We’ve worked together on cases before, most notably Simon Worth, the twelve-yearold who’d gone missing in 1979. Eight months ago his remains were found buried under a building that’d been knocked down in preparation for a new strip mall. One of the workers stepped off the backhoe and—whoopsie—there’s a skull. Talk about a crappy morning. “Hi. Thank you for seeing me on such short notice.” She waves it off. “No problem at all. JJ is all over me on this one.” “He brought me the skull yesterday.

” “Name?” I smile. My habits are well-known amongst the ME’s staff. “Avery.” We move through another set of doors and walk past a room with a silver metal plate that says, “Body Storage.” I haven’t seen the inside of that room, but I’m told it can hold around two hundred corpses. I don’t want to think about that number of bodies stacked up, most more than likely in terrible shape from a tragic death. We move into one of the autopsy rooms—surgical suites—as Dr. Gentry calls them. It’s spotless with the sharp antiseptic scent of a recent scrubbing. Lining the wall to my right is a long sink holding various metal and plastic containers, all apparently cleaned and neatly placed upside down on a draining tray.

In the center of the room is a shiny metal table holding the skeletal remains of who I have to assume is Avery. I’ll get you home. “This,” Dr. Gentry says, “is your Avery.” My guess is, before my visit, the bones were removed from a carefully labeled cardboard box that sits on the lab’s top shelf with all the others of unidentified remains. That’s what they do with them. Shove ‘em on a shelf until the case is solved or their family claims them. I glance up and see more than a dozen. Random people who could be anyone’s mother, brother, sister. Child.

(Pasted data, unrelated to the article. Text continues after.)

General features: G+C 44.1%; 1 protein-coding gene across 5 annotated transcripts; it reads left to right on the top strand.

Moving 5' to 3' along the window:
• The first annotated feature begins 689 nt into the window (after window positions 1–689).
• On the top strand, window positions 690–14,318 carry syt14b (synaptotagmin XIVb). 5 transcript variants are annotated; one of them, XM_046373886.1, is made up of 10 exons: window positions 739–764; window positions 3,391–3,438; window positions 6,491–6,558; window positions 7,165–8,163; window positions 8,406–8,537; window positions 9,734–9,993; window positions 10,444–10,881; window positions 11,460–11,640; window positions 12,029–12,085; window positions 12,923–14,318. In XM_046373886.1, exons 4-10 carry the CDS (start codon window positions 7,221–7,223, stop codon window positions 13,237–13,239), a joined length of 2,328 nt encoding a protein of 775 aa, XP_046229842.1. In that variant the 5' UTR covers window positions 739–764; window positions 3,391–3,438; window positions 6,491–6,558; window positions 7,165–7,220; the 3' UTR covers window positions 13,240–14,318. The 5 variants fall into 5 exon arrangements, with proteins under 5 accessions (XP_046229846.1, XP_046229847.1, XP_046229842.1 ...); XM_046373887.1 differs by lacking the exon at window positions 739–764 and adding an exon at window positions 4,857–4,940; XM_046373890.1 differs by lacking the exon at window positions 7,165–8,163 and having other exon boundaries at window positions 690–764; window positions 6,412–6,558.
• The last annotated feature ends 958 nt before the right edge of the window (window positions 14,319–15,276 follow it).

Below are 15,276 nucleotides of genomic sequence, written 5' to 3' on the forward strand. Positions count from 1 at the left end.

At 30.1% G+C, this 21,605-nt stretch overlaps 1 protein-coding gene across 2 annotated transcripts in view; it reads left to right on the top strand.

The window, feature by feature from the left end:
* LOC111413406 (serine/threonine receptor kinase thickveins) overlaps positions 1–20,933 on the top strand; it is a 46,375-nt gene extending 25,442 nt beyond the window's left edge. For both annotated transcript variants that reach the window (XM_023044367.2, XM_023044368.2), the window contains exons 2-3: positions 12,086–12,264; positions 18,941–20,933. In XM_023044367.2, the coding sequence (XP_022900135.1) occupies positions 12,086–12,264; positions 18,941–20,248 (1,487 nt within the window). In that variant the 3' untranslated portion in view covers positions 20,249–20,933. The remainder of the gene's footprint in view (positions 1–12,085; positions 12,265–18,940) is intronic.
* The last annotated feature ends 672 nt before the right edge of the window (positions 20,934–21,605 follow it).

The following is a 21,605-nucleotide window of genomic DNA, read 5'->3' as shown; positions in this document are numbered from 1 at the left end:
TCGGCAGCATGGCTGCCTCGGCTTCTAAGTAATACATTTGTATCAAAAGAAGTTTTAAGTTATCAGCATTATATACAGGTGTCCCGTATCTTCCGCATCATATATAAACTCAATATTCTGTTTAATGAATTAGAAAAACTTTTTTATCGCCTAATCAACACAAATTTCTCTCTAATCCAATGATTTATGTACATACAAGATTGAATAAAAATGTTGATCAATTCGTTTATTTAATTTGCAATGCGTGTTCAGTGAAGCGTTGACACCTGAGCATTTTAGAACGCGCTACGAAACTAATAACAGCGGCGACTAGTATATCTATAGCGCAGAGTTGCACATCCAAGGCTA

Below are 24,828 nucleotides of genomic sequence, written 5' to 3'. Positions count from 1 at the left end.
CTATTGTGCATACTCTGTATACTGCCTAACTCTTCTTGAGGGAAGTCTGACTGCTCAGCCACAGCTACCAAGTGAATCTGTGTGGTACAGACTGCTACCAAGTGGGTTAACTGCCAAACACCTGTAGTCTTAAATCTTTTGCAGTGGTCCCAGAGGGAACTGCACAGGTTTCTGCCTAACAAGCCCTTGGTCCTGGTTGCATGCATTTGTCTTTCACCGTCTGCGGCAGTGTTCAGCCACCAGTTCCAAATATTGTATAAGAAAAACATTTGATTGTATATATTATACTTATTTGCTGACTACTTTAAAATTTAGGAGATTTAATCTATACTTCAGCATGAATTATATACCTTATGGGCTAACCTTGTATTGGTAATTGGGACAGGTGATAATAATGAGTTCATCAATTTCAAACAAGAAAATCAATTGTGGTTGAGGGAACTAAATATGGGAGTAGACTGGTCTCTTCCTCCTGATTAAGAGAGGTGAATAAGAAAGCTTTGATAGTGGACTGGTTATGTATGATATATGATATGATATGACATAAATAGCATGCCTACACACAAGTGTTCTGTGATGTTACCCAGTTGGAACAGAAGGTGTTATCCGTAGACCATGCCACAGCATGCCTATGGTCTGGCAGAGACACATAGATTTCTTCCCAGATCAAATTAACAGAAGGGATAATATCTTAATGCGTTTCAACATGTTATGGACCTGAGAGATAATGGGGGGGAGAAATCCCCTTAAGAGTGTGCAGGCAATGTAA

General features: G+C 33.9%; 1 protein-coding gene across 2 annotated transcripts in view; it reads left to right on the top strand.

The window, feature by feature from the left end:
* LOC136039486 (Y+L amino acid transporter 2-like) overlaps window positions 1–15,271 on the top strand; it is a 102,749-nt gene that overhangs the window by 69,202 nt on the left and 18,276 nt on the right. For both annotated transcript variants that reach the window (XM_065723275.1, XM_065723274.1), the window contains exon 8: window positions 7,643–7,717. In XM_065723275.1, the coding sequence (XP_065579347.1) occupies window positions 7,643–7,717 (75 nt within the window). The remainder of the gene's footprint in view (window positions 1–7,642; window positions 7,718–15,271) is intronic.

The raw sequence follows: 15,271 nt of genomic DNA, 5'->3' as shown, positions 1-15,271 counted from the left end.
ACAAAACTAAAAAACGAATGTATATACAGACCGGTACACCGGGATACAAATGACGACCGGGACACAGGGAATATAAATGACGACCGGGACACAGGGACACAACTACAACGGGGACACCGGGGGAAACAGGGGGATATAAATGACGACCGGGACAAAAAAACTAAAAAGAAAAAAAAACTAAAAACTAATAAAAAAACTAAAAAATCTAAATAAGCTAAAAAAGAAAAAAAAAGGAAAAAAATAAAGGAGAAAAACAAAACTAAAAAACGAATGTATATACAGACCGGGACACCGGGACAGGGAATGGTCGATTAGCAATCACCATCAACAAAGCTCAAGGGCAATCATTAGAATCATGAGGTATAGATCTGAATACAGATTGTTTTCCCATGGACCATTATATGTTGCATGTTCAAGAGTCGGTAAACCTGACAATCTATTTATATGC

I can’t think about it. Can’t. I shake it off and focus on Avery. Starting at her head, I walk around, making sure to keep my hands at my sides and take my time analyzing the bones and reconstruction of them. “Petite,” I say. “We’re estimating around five-one. Caucasian female.” I was right. This gives me a small sense of satisfaction since I originally doubted my instincts and went with the gender neutral name. “Age?” “Late teens to early twenties.

Her teeth are in good shape.” Meaning vital DNA can be garnered from them and later tested for any possible matches. Something tells me that’d be too easy. I study the teeth, my artist’s eye narrowing in on the perfectly even top row. “Straight.” “Yes. No cavities either. She could afford dental work.” I retrieve my phone from my back pocket and make a note of it. Why this detail stands out, I’m not sure, but something down deep compels me to record it.